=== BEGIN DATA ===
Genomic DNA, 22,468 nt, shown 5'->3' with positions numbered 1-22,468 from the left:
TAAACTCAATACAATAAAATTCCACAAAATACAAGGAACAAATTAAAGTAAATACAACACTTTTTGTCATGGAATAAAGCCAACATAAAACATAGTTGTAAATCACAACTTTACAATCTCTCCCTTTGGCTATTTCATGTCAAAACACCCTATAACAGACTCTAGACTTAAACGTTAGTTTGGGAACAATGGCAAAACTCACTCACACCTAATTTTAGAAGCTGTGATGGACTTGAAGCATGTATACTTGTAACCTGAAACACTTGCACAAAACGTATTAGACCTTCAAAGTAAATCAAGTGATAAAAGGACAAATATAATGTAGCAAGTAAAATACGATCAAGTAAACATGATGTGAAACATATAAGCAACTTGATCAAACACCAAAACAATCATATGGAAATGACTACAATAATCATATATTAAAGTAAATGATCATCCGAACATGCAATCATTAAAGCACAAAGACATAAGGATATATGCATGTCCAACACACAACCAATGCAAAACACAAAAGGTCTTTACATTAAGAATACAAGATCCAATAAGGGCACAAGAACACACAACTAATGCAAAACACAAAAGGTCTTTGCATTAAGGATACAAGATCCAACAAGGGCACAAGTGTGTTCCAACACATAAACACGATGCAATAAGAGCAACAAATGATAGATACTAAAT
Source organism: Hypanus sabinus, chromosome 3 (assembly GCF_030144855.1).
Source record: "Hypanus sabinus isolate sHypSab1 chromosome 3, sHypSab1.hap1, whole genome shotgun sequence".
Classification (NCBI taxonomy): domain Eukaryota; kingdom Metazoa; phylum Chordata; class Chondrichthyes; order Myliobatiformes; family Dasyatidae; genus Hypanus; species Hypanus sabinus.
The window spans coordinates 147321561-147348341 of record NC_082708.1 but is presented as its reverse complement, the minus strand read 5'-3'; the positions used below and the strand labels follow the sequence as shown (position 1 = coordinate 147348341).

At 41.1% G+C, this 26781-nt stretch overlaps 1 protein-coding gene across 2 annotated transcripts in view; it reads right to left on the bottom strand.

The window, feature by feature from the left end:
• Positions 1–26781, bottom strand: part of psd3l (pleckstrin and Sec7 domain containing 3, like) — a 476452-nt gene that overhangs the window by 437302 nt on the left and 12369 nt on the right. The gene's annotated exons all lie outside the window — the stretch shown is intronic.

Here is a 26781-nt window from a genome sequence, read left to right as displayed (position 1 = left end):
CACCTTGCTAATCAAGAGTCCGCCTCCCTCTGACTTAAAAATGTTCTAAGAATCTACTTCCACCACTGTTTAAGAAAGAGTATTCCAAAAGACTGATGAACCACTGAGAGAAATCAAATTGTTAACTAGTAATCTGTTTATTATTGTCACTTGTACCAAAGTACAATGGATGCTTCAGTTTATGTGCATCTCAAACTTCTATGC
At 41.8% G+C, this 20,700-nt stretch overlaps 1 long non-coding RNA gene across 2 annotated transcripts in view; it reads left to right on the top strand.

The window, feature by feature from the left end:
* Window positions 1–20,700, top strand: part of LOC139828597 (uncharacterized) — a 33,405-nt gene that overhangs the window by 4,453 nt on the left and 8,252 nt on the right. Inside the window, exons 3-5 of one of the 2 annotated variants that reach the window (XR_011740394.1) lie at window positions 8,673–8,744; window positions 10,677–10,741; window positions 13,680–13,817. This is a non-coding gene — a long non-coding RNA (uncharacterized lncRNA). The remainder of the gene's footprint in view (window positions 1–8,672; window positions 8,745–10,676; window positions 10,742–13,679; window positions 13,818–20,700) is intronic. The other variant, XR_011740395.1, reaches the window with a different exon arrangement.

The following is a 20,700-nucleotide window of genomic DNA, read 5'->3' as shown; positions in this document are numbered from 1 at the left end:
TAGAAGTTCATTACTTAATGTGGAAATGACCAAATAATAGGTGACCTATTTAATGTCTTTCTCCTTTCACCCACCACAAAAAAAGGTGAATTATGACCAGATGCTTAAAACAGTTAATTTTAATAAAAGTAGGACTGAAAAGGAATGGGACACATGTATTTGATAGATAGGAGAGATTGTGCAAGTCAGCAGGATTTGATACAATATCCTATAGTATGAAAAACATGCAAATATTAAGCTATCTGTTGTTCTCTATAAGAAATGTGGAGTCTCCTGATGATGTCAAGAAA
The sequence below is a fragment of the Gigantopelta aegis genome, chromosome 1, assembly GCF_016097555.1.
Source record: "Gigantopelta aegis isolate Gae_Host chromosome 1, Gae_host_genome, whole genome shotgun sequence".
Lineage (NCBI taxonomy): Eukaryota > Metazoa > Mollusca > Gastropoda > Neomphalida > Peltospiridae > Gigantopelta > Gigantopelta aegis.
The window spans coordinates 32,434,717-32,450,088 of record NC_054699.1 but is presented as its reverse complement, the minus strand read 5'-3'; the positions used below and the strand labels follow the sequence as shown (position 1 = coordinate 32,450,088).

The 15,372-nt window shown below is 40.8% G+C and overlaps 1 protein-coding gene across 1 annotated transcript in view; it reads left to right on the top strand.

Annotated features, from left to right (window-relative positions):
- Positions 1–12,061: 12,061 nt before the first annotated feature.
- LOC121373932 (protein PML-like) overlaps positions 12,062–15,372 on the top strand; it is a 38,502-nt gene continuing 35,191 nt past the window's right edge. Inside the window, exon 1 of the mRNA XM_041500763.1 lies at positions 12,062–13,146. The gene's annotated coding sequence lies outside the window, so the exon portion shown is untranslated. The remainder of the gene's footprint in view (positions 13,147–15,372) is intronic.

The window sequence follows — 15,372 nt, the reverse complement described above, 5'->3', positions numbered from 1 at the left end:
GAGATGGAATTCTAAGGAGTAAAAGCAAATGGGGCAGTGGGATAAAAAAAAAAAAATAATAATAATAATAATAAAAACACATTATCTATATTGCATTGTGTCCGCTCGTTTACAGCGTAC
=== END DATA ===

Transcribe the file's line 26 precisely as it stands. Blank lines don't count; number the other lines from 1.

GAGATGGAATTCTAAGGAGTAAAAGCAAATGGGGCAGTGGGATAAAAAAAAAAAAATAATAATAATAATAATAAAAACACATTATCTATATTGCATTGTGTCCGCTCGTTTACAGCGTAC